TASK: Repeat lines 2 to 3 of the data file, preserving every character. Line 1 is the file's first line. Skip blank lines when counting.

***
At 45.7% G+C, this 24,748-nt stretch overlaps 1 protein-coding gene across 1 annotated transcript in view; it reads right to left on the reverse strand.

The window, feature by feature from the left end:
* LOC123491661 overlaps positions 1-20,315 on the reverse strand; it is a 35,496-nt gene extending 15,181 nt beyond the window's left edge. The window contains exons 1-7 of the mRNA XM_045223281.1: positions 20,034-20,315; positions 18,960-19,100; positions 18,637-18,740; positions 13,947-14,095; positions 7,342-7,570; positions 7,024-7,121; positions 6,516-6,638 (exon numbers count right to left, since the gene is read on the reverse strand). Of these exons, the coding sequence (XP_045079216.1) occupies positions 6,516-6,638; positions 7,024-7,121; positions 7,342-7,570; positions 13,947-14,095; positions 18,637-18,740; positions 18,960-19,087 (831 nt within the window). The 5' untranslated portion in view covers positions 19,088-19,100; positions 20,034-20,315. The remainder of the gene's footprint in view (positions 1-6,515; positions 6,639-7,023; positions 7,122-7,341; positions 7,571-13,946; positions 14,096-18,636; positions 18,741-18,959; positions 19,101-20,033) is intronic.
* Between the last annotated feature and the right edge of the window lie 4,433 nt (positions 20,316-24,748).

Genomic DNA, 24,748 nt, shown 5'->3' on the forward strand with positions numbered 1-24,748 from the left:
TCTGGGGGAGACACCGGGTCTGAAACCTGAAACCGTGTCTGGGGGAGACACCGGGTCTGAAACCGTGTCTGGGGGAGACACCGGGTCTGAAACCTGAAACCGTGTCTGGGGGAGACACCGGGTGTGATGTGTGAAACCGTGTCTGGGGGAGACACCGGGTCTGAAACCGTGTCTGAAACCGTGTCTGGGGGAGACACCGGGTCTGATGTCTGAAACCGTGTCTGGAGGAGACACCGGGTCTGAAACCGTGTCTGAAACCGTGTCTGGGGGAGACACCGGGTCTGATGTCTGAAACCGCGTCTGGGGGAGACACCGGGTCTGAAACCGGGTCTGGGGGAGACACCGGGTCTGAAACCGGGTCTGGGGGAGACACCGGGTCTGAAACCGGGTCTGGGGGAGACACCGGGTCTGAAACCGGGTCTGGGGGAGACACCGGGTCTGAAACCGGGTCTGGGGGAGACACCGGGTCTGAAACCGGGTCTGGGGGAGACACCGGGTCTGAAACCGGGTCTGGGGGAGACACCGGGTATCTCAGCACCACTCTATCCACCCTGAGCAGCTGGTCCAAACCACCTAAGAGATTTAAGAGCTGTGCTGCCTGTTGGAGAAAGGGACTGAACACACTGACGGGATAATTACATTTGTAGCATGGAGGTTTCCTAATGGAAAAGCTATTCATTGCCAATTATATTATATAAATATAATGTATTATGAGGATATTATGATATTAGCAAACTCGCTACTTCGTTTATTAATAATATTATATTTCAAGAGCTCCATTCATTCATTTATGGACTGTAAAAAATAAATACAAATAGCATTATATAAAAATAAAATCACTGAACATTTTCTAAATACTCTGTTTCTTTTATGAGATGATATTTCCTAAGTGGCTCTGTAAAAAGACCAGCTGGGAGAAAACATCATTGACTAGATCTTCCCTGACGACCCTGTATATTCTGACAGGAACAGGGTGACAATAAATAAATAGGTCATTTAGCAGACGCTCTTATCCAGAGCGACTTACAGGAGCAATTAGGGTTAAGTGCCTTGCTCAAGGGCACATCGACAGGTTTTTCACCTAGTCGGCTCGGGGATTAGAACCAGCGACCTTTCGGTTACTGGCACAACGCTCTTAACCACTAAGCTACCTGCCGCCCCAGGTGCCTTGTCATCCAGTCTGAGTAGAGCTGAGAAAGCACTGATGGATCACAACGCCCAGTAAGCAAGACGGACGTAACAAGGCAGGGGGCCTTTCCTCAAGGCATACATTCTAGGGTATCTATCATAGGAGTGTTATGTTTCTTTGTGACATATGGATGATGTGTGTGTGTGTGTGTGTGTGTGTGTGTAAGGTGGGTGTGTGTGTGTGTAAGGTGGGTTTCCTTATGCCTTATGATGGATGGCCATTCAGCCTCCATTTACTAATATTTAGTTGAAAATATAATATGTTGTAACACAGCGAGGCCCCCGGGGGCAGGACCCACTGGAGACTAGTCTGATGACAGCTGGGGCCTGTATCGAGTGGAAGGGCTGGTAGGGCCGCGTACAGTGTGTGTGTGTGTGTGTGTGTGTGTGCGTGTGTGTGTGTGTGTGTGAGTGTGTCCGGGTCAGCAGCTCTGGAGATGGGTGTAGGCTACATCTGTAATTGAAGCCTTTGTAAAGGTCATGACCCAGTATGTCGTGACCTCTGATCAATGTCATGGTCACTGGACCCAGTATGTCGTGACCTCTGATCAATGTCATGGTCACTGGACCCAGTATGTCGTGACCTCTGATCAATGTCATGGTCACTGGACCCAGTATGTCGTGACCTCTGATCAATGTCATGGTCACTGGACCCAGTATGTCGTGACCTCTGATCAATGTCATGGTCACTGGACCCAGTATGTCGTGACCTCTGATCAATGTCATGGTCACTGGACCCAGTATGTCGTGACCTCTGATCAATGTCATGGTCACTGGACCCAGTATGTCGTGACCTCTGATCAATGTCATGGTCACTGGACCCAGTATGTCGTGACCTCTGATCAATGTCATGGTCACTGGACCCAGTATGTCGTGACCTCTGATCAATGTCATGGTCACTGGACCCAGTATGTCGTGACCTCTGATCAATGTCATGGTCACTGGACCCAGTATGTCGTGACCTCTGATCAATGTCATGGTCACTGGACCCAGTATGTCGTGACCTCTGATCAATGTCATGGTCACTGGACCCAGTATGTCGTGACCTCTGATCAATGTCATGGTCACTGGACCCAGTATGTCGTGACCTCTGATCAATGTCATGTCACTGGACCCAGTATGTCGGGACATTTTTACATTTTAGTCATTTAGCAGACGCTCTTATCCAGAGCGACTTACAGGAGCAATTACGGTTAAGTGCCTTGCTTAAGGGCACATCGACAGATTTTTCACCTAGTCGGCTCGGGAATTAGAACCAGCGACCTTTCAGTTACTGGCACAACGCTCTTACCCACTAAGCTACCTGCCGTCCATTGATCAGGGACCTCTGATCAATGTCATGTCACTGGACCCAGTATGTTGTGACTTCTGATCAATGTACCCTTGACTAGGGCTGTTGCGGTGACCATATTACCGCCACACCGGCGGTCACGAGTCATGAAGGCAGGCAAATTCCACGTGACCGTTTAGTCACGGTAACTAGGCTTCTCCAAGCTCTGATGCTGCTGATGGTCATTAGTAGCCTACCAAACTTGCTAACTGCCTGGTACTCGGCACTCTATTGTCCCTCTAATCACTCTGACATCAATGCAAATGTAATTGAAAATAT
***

The window, feature by feature from the left end:
* LOC123491661 overlaps positions 1-20,315 on the reverse strand; it is a 35,496-nt gene extending 15,181 nt beyond the window's left edge. The window contains exons 1-7 of the mRNA XM_045223281.1: positions 20,034-20,315; positions 18,960-19,100; positions 18,637-18,740; positions 13,947-14,095; positions 7,342-7,570; positions 7,024-7,121; positions 6,516-6,638 (exon numbers count right to left, since the gene is read on the reverse strand). Of these exons, the coding sequence (XP_045079216.1) occupies positions 6,516-6,638; positions 7,024-7,121; positions 7,342-7,570; positions 13,947-14,095; positions 18,637-18,740; positions 18,960-19,087 (831 nt within the window). The 5' untranslated portion in view covers positions 19,088-19,100; positions 20,034-20,315. The remainder of the gene's footprint in view (positions 1-6,515; positions 6,639-7,023; positions 7,122-7,341; positions 7,571-13,946; positions 14,096-18,636; positions 18,741-18,959; positions 19,101-20,033) is intronic.